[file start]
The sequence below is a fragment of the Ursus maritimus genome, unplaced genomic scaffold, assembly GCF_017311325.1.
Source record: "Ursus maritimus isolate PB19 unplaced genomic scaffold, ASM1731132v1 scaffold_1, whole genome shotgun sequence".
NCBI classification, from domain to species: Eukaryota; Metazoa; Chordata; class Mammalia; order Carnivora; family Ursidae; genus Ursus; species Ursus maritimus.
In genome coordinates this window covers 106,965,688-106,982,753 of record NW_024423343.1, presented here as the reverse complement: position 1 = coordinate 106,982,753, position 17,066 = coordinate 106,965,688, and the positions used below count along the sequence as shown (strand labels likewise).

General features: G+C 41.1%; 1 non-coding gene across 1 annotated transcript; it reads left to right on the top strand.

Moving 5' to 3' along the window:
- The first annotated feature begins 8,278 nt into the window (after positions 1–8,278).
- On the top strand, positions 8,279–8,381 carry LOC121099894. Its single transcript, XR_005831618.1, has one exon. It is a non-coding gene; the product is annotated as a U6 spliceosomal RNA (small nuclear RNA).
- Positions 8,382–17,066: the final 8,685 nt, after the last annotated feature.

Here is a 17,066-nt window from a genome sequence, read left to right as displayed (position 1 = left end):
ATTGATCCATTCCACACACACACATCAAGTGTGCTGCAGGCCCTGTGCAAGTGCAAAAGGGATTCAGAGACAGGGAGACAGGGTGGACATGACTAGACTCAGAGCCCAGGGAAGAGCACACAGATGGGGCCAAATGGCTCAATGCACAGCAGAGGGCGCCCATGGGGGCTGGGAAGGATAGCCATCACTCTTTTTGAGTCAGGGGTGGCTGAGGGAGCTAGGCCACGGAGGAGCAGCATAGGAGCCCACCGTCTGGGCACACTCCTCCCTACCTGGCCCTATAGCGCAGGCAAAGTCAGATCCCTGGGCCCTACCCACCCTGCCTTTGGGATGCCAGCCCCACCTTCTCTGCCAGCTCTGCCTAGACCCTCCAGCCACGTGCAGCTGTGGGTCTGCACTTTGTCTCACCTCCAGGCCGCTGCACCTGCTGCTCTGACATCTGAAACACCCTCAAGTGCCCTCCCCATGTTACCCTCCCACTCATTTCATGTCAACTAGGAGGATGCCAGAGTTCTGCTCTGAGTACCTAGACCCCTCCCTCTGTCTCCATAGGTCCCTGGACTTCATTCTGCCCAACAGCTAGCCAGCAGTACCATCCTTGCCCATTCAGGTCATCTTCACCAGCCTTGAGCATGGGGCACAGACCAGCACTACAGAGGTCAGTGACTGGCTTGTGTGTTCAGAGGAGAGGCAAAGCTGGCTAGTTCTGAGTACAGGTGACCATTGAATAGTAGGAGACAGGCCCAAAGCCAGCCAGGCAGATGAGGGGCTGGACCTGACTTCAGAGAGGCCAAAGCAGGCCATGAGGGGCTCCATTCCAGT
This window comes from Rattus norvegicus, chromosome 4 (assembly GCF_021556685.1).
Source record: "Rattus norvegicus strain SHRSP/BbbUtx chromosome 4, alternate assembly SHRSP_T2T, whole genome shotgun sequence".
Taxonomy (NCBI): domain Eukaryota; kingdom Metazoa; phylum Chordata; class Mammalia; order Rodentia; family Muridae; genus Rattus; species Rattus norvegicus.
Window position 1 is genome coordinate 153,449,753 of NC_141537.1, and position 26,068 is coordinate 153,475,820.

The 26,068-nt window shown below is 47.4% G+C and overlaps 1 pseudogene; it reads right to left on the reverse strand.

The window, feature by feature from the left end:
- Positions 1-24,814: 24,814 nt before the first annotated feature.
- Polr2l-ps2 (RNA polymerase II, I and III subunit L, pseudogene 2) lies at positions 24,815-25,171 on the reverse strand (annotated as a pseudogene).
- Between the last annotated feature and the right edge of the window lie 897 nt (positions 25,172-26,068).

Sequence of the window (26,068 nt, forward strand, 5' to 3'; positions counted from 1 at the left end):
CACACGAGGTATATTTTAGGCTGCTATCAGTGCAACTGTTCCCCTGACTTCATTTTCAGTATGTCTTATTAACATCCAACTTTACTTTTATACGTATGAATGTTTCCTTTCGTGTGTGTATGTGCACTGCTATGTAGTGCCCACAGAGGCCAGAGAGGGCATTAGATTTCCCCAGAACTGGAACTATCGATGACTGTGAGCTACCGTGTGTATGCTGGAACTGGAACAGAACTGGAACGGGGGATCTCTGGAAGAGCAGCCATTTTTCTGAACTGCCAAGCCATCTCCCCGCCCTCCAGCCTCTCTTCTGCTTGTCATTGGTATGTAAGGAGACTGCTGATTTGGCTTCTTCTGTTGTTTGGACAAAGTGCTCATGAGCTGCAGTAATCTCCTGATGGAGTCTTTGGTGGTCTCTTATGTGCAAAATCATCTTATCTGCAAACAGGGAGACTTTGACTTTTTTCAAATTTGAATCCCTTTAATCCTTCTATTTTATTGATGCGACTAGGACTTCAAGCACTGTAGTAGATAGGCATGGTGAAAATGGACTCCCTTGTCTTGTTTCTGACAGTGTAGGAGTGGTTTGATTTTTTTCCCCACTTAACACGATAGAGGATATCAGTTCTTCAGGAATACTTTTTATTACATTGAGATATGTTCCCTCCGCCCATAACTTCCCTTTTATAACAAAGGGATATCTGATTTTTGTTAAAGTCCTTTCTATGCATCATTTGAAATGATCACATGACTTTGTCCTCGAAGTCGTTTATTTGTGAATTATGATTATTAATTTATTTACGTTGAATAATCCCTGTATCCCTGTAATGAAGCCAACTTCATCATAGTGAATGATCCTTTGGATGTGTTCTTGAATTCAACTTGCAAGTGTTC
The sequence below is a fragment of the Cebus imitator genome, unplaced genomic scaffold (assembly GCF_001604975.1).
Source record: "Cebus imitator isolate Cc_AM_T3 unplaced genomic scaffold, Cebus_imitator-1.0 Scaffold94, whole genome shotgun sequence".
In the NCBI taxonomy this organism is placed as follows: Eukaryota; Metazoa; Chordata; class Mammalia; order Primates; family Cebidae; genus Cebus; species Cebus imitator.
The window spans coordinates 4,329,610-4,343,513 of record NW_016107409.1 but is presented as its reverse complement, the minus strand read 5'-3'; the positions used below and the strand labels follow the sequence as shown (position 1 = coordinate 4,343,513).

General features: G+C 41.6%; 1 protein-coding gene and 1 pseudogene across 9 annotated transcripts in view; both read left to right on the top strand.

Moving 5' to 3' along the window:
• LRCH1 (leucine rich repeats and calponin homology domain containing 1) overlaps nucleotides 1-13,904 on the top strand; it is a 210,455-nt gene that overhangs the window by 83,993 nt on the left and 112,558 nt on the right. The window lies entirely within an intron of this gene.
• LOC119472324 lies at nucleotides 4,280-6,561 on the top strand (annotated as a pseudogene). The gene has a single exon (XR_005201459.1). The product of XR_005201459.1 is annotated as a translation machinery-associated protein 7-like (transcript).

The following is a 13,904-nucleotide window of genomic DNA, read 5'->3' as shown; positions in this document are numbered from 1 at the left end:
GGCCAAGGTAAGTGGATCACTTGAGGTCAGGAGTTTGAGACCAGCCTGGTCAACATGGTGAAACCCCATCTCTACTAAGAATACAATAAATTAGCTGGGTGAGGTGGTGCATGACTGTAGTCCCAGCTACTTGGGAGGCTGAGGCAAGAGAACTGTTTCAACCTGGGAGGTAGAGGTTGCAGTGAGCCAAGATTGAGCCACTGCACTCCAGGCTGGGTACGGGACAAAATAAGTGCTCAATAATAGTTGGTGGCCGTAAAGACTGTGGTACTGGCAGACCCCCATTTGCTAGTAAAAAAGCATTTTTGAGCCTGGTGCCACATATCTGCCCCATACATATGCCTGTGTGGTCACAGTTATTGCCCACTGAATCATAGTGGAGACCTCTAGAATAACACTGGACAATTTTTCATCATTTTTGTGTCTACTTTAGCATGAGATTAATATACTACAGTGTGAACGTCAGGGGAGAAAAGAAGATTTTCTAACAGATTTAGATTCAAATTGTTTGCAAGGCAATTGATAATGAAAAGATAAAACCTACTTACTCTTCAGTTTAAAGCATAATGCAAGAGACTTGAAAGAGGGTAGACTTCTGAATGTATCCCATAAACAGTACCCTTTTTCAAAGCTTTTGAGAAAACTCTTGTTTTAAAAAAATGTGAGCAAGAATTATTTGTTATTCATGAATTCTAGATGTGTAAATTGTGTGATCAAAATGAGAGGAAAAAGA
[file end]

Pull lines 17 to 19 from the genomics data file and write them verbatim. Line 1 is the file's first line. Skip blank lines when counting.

The window, feature by feature from the left end:
- Positions 1-24,814: 24,814 nt before the first annotated feature.
- Polr2l-ps2 (RNA polymerase II, I and III subunit L, pseudogene 2) lies at positions 24,815-25,171 on the reverse strand (annotated as a pseudogene).